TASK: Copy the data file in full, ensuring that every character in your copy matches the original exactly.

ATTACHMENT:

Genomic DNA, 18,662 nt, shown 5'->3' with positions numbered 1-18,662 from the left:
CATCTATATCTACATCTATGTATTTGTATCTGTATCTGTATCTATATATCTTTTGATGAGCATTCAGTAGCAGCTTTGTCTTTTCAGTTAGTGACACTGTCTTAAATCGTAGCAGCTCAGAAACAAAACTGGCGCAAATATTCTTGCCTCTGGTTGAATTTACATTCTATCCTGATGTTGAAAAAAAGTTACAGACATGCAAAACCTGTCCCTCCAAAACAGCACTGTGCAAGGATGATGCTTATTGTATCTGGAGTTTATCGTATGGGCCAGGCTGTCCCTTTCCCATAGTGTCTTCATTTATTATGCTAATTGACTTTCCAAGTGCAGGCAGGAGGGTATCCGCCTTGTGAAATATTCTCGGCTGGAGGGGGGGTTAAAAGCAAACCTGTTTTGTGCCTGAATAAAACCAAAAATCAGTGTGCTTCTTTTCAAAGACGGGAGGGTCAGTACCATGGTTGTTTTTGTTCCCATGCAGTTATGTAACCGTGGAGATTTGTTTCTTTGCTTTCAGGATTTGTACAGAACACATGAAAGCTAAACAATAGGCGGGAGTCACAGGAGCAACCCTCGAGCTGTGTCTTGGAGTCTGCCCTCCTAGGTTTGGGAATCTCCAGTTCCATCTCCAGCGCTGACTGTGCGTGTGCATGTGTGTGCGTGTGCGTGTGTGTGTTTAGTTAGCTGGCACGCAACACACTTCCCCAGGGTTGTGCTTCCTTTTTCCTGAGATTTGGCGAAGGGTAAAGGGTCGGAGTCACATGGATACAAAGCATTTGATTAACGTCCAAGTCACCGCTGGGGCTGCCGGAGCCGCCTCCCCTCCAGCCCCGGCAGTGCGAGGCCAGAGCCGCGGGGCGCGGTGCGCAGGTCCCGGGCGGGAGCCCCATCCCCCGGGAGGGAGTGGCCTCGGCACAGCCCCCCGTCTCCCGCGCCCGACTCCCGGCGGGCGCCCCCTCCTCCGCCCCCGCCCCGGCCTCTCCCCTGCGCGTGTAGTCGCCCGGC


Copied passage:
Genomic DNA, 18,662 nt, shown 5'->3' with positions numbered 1-18,662 from the left:
CATCTATATCTACATCTATGTATTTGTATCTGTATCTGTATCTATATATCTTTTGATGAGCATTCAGTAGCAGCTTTGTCTTTTCAGTTAGTGACACTGTCTTAAATCGTAGCAGCTCAGAAACAAAACTGGCGCAAATATTCTTGCCTCTGGTTGAATTTACATTCTATCCTGATGTTGAAAAAAAGTTACAGACATGCAAAACCTGTCCCTCCAAAACAGCACTGTGCAAGGATGATGCTTATTGTATCTGGAGTTTATCGTATGGGCCAGGCTGTCCCTTTCCCATAGTGTCTTCATTTATTATGCTAATTGACTTTCCAAGTGCAGGCAGGAGGGTATCCGCCTTGTGAAATATTCTCGGCTGGAGGGGGGGTTAAAAGCAAACCTGTTTTGTGCCTGAATAAAACCAAAAATCAGTGTGCTTCTTTTCAAAGACGGGAGGGTCAGTACCATGGTTGTTTTTGTTCCCATGCAGTTATGTAACCGTGGAGATTTGTTTCTTTGCTTTCAGGATTTGTACAGAACACATGAAAGCTAAACAATAGGCGGGAGTCACAGGAGCAACCCTCGAGCTGTGTCTTGGAGTCTGCCCTCCTAGGTTTGGGAATCTCCAGTTCCATCTCCAGCGCTGACTGTGCGTGTGCATGTGTGTGCGTGTGCGTGTGTGTGTTTAGTTAGCTGGCACGCAACACACTTCCCCAGGGTTGTGCTTCCTTTTTCCTGAGATTTGGCGAAGGGTAAAGGGTCGGAGTCACATGGATACAAAGCATTTGATTAACGTCCAAGTCACCGCTGGGGCTGCCGGAGCCGCCTCCCCTCCAGCCCCGGCAGTGCGAGGCCAGAGCCGCGGGGCGCGGTGCGCAGGTCCCGGGCGGGAGCCCCATCCCCCGGGAGGGAGTGGCCTCGGCACAGCCCCCCGTCTCCCGCGCCCGACTCCCGGCGGGCGCCCCCTCCTCCGCCCCCGCCCCGGCCTCTCCCCTGCGCGTGTAGTCGCCCGGC